What is magic? My son loves to dress up in his wizard costume and wield his wand to make amazing things happen. It helps that he has a video camera that he can edit to make his effects more convincing. But what is real magic?
I submit that “real” magic is when we perceive something to be real, and yet we do not quite understand it. This week in class I will be introducing the famed but illusive “Pill of Immortality.” This is a form of Taoist magic believed to lengthen life and increase vitality.
The full moon and lunar eclipse we experienced this week is related to the pill of immortality through Taoist lore. A story from the ancient Taoist tradition speaks of this mystical concoction. And, as most of these stories, it begin: Once upon a time, a long time ago, in a land far away…
There was an haughty young archer unmatched in skill and practice. His name was Hou Yi. He had achieved fame when one day ten suns arose to scorch the earth. He successfully shot nine of them out of the sky and was applauded as a hero. He later went on a quest to find the famed “Pill of Immortality.”
He searched hi and low, far and wide, deep and shallow, up and down, etc. And finally, he came upon an old sage who remembered the day when the ten suns rose. He was so grateful to this young hero for finally explaining to him how they were felled that he gave him the very Pill that the youth was searching for.
One night on his journey back home he spied a lively rabbit under the light of the full moon. The thought occurred to him that it might make a delicious meal, and a lovely fur cap too. As he let loose his arrow the light of the moon began to dim and an eclipse began. At that very moment, right before the arrow struck home, a lovely young woman took the place of the rabbit. He ran to examine his quarry, and gazed into the dying eyes of this maiden.
Her beauty and purity was such that he immediately fell in love with her. And he was so handsome, brave and compassionate that she too was smitten. Though brief in their meeting, he offered her the magic pill that he had labored so hard and traveled so far to find. He hoped it would save her life. And it did! But then she explained that she had already been an immortal. She was the mistress of the moon and only came into a mortal form during a full eclipse. That was a time she could prance and play on the earth. But she had met with his arrow this time. And thought is made her immortal once again, it did not save her mortal life. They were able to share the rest of the full moon together, but as the brightness once again overtook the shadow, she told him that she would never be able to come back to earth as a mortal woman. She said she would wait for him on the moon. He must shoot an arrow at the moon with a silk thread attached to it on the night of the full moon during a total eclipse. That thread would create a magic bridge where he could come visit her. With that, she floated back up to the moon forever, to wait for him on nights of the eclipse.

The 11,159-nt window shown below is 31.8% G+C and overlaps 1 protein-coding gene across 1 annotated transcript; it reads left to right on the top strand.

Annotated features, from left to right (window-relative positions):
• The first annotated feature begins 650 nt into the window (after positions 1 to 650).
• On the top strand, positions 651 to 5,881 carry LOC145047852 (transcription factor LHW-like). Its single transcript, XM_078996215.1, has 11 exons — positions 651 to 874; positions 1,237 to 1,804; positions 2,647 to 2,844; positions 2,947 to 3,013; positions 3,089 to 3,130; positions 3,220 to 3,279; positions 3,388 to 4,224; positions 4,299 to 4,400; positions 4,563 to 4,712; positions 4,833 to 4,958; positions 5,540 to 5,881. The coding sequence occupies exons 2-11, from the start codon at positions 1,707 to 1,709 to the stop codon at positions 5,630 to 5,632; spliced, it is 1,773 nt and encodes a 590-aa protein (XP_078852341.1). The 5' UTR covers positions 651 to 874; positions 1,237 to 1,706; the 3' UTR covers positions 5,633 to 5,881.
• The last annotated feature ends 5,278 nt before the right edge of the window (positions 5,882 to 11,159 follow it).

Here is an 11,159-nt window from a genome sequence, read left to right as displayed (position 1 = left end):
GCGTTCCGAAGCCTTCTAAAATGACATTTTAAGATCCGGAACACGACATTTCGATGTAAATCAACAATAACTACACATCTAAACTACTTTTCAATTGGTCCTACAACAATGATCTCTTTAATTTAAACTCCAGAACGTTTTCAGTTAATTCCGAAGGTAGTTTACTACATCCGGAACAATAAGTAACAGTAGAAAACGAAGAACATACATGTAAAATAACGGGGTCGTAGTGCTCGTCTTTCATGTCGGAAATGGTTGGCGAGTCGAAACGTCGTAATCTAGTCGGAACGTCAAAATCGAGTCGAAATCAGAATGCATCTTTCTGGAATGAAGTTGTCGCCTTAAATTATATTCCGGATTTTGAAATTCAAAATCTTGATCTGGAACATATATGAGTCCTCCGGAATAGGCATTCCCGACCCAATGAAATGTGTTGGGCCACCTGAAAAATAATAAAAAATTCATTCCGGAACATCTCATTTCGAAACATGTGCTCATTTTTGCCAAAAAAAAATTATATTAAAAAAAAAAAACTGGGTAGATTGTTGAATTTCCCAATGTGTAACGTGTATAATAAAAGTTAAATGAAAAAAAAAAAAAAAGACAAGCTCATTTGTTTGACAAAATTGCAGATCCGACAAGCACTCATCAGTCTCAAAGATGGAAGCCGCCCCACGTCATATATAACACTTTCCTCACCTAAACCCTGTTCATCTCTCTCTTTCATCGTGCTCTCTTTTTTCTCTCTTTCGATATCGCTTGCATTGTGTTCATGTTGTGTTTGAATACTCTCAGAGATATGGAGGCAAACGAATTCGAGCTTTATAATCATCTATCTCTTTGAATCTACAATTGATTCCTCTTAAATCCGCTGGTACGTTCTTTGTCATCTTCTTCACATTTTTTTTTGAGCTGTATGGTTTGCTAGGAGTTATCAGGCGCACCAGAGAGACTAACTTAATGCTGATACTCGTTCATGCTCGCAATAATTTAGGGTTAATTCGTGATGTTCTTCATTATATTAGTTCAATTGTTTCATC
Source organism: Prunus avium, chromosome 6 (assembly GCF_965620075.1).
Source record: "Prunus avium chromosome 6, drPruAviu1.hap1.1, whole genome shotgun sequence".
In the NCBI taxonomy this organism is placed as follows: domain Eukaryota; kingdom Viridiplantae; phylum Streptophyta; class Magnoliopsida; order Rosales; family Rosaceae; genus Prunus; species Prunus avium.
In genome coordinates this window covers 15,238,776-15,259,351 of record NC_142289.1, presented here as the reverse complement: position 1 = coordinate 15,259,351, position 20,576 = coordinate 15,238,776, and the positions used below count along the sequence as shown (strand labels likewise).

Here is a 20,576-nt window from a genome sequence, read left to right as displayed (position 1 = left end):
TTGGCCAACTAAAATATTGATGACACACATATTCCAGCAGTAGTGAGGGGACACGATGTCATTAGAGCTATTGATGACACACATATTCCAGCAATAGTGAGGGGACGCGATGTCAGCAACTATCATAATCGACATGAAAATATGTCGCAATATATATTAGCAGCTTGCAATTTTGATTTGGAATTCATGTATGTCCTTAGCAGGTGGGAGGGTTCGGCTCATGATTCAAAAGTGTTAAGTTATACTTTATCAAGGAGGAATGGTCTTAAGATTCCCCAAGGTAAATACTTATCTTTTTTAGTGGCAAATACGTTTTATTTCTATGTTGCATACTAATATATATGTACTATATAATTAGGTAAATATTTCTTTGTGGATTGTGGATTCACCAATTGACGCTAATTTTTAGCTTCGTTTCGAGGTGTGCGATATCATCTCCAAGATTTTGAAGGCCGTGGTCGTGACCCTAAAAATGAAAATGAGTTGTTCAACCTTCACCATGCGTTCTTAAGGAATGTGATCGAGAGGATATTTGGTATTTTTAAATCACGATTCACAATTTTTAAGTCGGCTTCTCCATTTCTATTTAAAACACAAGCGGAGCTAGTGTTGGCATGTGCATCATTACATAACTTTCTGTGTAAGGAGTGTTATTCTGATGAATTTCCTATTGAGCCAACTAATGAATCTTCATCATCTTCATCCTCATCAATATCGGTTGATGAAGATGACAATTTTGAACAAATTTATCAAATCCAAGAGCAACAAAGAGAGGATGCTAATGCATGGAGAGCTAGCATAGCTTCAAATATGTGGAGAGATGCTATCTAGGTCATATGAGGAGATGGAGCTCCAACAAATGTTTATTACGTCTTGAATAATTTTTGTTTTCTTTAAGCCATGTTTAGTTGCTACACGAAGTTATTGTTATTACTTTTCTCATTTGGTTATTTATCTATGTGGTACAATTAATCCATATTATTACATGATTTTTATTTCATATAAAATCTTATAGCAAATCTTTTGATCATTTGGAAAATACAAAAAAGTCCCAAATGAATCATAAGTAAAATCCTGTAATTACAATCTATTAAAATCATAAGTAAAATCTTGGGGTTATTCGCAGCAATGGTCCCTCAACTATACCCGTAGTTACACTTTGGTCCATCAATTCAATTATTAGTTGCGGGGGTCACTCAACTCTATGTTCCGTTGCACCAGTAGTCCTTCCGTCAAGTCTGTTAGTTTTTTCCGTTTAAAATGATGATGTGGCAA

The lunar eclipse is also an astronomical representation of the idea that even at the fullest and brightest time of the moon, the earth can still hide its glow for a few hours. The mystical extension of this event lies in the truth that at ones physical peak in life when Yang energy is at its greatest Yin energy can still eclipse the light. If one can survive the moments of darkness and re-emerge from the shadow of yin (which is a representation of life on this planet as we know it) then one’s spirit can be truly immortal and untouched by the earthly cycles of life and death.
There are at least two schools of thought on the topic of immortality in Taoism. One is from the “External” school, which teaches that there is some secret alchemical concoction that can be consumed that will lengthen your life. From the outside, this seems to imply that there is a secret recipe that one can cook up in order to make one immune to death.
Pragmatists such as myself come from the school of “Internal” thought that teaches a more practical, and yet no less mystical relationship with death. This discipline teaches that certain healing herbs, dietary practices and physical exercises can help us live a longer and higher quality of live as we cultivate an immortal inner self who will survive our inevitable outer decomposition.